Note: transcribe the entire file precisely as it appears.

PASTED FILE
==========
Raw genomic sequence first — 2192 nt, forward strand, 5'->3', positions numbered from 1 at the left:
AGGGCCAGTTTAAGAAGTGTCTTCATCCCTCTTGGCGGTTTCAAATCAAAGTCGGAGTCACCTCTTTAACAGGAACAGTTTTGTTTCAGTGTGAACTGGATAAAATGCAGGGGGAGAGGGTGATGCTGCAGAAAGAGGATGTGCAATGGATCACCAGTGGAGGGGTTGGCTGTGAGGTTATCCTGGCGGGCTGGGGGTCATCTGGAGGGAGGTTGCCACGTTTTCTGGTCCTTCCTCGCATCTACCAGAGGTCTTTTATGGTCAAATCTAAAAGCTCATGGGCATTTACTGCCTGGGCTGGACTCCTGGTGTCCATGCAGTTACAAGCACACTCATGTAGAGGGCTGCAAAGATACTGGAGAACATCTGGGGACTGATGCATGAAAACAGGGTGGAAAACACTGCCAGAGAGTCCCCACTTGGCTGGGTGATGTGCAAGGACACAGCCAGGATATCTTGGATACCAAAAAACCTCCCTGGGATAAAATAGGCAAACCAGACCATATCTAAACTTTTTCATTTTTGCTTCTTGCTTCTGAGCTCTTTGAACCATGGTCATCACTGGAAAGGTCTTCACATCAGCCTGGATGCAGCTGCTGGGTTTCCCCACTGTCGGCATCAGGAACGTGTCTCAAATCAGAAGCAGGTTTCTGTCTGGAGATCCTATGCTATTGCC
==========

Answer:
Raw genomic sequence first — 2192 nt, forward strand, 5'->3', positions numbered from 1 at the left:
AGGGCCAGTTTAAGAAGTGTCTTCATCCCTCTTGGCGGTTTCAAATCAAAGTCGGAGTCACCTCTTTAACAGGAACAGTTTTGTTTCAGTGTGAACTGGATAAAATGCAGGGGGAGAGGGTGATGCTGCAGAAAGAGGATGTGCAATGGATCACCAGTGGAGGGGTTGGCTGTGAGGTTATCCTGGCGGGCTGGGGGTCATCTGGAGGGAGGTTGCCACGTTTTCTGGTCCTTCCTCGCATCTACCAGAGGTCTTTTATGGTCAAATCTAAAAGCTCATGGGCATTTACTGCCTGGGCTGGACTCCTGGTGTCCATGCAGTTACAAGCACACTCATGTAGAGGGCTGCAAAGATACTGGAGAACATCTGGGGACTGATGCATGAAAACAGGGTGGAAAACACTGCCAGAGAGTCCCCACTTGGCTGGGTGATGTGCAAGGACACAGCCAGGATATCTTGGATACCAAAAAACCTCCCTGGGATAAAATAGGCAAACCAGACCATATCTAAACTTTTTCATTTTTGCTTCTTGCTTCTGAGCTCTTTGAACCATGGTCATCACTGGAAAGGTCTTCACATCAGCCTGGATGCAGCTGCTGGGTTTCCCCACTGTCGGCATCAGGAACGTGTCTCAAATCAGAAGCAGGTTTCTGTCTGGAGATCCTATGCTATTGCC